Midway through Thomas Ricks’ Washington Post scoop on Monday detailing a U.S. military “propaganda program” aimed at convincing Iraqis that Abu Musab al-Zarqawi has a very prominent role in directing violence in that country, there is one specific tip on how the plan may have also targeted American reporters and audiences. Ricks found that one “selective leak”--about a recently discovered letter written by Zarqawi--was handed by the military to Dexter Filkins, the longtime New York Times reporter in Baghdad. Filkins's resulting article, about the Zarqawi letter boasting of foreigners' role in suicide attacks in Iraq, ran on the front page of the Times on Feb. 9, 2004.“Leaks to reporters from U.S. officials in Iraq are common, but official evidence of a propaganda operation using an American reporter is rare,” Ricks observed. He quoted Brig. Gen. Mark Kimmitt, the U.S. military's chief spokesman when the propaganda campaign began in 2004: "We trusted Dexter to write an accurate story, and we gave him a good scoop."Filkins, in an e-mail to Ricks, said he assumed the military was releasing the Zarqawi letter "because it had decided it was in its best interest to have it publicized." He told Ricks he was skeptical about the document's authenticity then, and remains so now.But Ricks' article, if anything, underplays the impact of the letter in February 2004--and if Filkins had qualms about its authenticity, it hardly deterred him and his paper from giving it serious, and largely uncritical, attention. In his February 9, 2004 front-pager, Filkins detailed the contents of the letter, and its significance, matter-of-factly for eight paragraphs. Only then did he introduce any doubt, suggesting that possibly it could have been “written by some other insurgent…who exaggerated his involvement.”After that one-sentence brief mention, Filkins went directly to: “Still, a senior United States intelligence official in Washington said, 'I know of no reason to believe the letter is bogus in any way.''’ The story continued for another 1000 words without expressing any other doubts about the letter—which was found on a CD and was unsigned.In his Post story today, Ricks also does not mention what happened next. William Safire, in his Feb. 11, 2004, column for the Times titled “Found: A Smoking Gun,” declared that the letter “demolishes the repeated claim of Bush critics that there was never a '’clear link’ between Saddam and Osama bin Laden.” Safire mocked the Washington Post for burying the story on page 17, while hailing a Reuters account quoting an “amazed” U.S. officials saying, “We couldn’t make this up if we tried.” Three days later, another Times columnist, David Brooks, covered the letter as fact under the heading “The Zarqawi Rules.” The letter was covered in this manner by other media for weeks. So clearly, the leak to Filkins worked.A Web search of New York Times articles in the two months after the scoop failed to turn up any articles casting serious doubts on the letter. Two leading writers for Newsweek on its Web site quickly had a different view, however. Christopher Dickey, the Middle East regional editor, on February 13, 2004, asked: “Given the Bush administration’s record peddling bad intelligence and worse innuendo, you’ve got to wonder if this letter is a total fake. How do we know the text is genuine? How was it obtained? By whom? And when? And how do we know it’s from Zarqawi? We don’t. We’re expected to take the administration’s word for it.”Rod Nordland, the magazine’s Baghdad bureau chief, on March 6 wrote: “The letter so neatly and comprehensively lays out a blueprint for fomenting strife with the Shia, and later the Kurds, that it's a little hard to believe in it unreservedly. It came originally from Kurdish sources who have a long history of disinformation and dissimulation. It was an electronic document on a CD-ROM, so there's no way to authenticate signature or handwriting, aside from the testimony of those captured with it, about which the authorities have not released much information.”Ricks, in any case, observed today that the overall propaganda campaign may have "overemphasized" Zarqawi’s and al-Qaeda’s role in Iraq, according to senior intelligence experts. One of them said that Zarqawi and other foreign militants were "a very small part of the actual numbers" of troublemakers.He also quoted one internal briefing, produced by the U.S. military headquarters in Iraq, which revealed that Kimmitt had concluded that, "The Zarqawi PSYOP program is the most successful information campaign to date."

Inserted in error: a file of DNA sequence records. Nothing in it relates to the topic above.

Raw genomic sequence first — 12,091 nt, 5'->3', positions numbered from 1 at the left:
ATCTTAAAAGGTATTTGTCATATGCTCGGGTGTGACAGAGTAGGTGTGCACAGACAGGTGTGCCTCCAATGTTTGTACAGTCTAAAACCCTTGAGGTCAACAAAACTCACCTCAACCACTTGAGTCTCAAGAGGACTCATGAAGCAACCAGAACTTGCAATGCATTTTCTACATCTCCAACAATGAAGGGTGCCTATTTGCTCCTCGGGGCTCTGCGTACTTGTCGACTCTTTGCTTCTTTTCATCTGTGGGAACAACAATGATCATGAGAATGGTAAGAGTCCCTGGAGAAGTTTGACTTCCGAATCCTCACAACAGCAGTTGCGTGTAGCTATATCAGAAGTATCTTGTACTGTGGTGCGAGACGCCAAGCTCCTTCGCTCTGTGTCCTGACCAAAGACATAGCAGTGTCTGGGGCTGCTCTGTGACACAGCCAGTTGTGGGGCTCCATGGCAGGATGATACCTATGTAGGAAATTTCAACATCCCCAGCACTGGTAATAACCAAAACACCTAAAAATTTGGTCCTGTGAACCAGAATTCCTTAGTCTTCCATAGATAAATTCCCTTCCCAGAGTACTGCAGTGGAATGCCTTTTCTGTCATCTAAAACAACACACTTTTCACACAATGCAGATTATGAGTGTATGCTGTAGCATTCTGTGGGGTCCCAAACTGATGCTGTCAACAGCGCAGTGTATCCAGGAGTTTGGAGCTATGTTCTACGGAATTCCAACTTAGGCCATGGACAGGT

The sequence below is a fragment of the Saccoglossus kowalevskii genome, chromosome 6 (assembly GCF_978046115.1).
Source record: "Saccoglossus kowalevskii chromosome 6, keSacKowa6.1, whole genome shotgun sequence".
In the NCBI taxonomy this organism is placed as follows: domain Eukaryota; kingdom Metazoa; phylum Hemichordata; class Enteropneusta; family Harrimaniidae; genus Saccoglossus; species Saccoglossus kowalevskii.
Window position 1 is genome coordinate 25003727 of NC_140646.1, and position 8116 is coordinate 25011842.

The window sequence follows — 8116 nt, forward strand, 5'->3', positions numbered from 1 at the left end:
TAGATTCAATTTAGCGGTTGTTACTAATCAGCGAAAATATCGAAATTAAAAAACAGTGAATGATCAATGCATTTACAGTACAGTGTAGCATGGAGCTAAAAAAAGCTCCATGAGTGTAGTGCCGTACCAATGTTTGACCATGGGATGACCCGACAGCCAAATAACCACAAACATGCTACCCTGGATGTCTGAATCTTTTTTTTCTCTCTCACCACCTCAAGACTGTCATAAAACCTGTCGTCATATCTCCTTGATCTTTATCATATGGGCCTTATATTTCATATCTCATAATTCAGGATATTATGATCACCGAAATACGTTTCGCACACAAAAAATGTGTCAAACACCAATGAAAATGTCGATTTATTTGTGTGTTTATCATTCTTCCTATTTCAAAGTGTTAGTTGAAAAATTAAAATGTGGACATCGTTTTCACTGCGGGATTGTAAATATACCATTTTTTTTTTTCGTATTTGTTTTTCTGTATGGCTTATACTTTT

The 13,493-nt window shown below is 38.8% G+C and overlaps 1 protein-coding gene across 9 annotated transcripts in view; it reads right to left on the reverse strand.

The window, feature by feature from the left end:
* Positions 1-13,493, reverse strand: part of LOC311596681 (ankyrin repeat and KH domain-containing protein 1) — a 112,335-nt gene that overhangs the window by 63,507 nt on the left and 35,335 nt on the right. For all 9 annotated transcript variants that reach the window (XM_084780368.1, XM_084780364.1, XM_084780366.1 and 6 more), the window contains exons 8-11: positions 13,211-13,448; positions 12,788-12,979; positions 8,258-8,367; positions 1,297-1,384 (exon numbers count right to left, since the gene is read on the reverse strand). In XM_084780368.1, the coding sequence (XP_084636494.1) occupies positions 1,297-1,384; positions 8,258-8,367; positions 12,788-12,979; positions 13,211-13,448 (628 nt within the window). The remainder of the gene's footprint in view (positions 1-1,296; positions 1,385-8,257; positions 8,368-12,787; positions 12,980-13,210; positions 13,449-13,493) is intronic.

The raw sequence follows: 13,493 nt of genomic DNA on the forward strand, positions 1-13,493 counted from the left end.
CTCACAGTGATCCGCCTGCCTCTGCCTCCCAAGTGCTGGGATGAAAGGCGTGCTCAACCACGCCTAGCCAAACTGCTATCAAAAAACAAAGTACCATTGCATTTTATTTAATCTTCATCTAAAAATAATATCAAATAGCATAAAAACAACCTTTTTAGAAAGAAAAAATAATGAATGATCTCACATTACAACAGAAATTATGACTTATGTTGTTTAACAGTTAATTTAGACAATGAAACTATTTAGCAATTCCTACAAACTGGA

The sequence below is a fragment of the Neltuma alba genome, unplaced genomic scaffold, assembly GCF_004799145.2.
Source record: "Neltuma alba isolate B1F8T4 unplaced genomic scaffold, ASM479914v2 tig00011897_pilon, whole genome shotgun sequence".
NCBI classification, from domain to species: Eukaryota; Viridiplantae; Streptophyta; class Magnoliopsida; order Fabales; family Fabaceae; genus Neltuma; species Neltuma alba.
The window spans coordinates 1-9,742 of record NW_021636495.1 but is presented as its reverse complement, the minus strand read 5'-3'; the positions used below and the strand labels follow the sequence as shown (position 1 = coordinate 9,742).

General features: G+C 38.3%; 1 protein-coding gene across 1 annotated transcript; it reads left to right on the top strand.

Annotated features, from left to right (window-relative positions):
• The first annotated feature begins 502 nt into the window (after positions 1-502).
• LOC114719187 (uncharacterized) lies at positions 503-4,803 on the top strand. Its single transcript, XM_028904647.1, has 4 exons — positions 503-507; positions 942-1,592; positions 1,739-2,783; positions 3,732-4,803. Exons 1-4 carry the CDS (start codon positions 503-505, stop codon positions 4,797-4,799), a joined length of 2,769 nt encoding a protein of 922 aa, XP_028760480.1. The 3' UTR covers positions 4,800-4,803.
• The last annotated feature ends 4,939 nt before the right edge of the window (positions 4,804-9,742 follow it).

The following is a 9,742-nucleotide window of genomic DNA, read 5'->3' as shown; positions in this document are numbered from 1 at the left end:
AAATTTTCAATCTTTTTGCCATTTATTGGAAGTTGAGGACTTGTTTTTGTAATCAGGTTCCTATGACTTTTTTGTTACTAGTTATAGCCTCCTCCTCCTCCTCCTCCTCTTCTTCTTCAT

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Location: Albuquerque, The Homeland

So when do we get invaded to remove the rogue government that spies on its own people, gases its own people during anti War protests, stages "terrorist" attacks, holds crooked elections, attacks other nations without cause, and uses torture on innocent people looking for WMD that don't exist?

200501 / 200502 / 200503 / 200504 / 200505 / 200506 / 200507 / 200508 / 200509 / 200510 / 200511 / 200512 / 200601 / 200602 / 200603 / 200604 / 200605 / 200606 / 200607 / 200608 / 200609 / 200610 / 200702 / 200703 / 200704 / 201004 /